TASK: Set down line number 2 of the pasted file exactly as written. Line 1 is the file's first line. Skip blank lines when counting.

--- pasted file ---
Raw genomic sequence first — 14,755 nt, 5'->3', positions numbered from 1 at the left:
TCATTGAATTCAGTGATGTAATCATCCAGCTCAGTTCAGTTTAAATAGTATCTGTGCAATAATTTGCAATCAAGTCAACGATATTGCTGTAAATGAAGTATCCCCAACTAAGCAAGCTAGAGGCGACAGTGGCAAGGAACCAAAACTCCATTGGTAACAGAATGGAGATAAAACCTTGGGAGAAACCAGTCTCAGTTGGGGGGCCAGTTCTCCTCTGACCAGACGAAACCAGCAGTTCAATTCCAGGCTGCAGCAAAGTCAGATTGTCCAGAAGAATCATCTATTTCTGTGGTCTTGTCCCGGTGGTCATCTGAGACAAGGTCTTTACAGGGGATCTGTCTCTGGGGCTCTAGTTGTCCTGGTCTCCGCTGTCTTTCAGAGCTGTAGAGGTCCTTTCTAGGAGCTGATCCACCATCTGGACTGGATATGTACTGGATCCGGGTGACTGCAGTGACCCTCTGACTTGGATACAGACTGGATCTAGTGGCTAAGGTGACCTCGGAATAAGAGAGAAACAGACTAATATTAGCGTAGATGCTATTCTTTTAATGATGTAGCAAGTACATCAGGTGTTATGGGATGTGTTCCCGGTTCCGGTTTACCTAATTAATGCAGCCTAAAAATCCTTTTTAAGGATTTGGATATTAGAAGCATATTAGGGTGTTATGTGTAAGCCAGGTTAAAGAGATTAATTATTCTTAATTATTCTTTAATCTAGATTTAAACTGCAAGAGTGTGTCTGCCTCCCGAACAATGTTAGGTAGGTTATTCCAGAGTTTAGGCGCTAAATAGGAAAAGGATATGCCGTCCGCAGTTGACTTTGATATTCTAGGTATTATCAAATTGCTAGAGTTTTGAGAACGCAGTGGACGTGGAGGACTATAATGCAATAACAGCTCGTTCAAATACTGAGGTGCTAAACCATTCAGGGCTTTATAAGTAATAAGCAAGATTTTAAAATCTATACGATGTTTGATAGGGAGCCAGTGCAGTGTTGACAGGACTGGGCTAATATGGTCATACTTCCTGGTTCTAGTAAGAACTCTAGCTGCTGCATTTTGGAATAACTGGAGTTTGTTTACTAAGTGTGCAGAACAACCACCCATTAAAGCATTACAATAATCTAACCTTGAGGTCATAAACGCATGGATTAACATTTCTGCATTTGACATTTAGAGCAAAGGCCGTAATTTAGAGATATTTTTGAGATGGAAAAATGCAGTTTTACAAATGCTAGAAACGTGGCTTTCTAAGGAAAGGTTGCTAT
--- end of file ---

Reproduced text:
TCATTGAATTCAGTGATGTAATCATCCAGCTCAGTTCAGTTTAAATAGTATCTGTGCAATAATTTGCAATCAAGTCAACGATATTGCTGTAAATGAAGTATCCCCAACTAAGCAAGCTAGAGGCGACAGTGGCAAGGAACCAAAACTCCATTGGTAACAGAATGGAGATAAAACCTTGGGAGAAACCAGTCTCAGTTGGGGGGCCAGTTCTCCTCTGACCAGACGAAACCAGCAGTTCAATTCCAGGCTGCAGCAAAGTCAGATTGTCCAGAAGAATCATCTATTTCTGTGGTCTTGTCCCGGTGGTCATCTGAGACAAGGTCTTTACAGGGGATCTGTCTCTGGGGCTCTAGTTGTCCTGGTCTCCGCTGTCTTTCAGAGCTGTAGAGGTCCTTTCTAGGAGCTGATCCACCATCTGGACTGGATATGTACTGGATCCGGGTGACTGCAGTGACCCTCTGACTTGGATACAGACTGGATCTAGTGGCTAAGGTGACCTCGGAATAAGAGAGAAACAGACTAATATTAGCGTAGATGCTATTCTTTTAATGATGTAGCAAGTACATCAGGTGTTATGGGATGTGTTCCCGGTTCCGGTTTACCTAATTAATGCAGCCTAAAAATCCTTTTTAAGGATTTGGATATTAGAAGCATATTAGGGTGTTATGTGTAAGCCAGGTTAAAGAGATTAATTATTCTTAATTATTCTTTAATCTAGATTTAAACTGCAAGAGTGTGTCTGCCTCCCGAACAATGTTAGGTAGGTTATTCCAGAGTTTAGGCGCTAAATAGGAAAAGGATATGCCGTCCGCAGTTGACTTTGATATTCTAGGTATTATCAAATTGCTAGAGTTTTGAGAACGCAGTGGACGTGGAGGACTATAATGCAATAACAGCTCGTTCAAATACTGAGGTGCTAAACCATTCAGGGCTTTATAAGTAATAAGCAAGATTTTAAAATCTATACGATGTTTGATAGGGAGCCAGTGCAGTGTTGACAGGACTGGGCTAATATGGTCATACTTCCTGGTTCTAGTAAGAACTCTAGCTGCTGCATTTTGGAATAACTGGAGTTTGTTTACTAAGTGTGCAGAACAACCACCCATTAAAGCATTACAATAATCTAACCTTGAGGTCATAAACGCATGGATTAACATTTCTGCATTTGACATTTAGAGCAAAGGCCGTAATTTAGAGATATTTTTGAGATGGAAAAATGCAGTTTTACAAATGCTAGAAACGTGGCTTTCTAAGGAAAGGTTGCTAT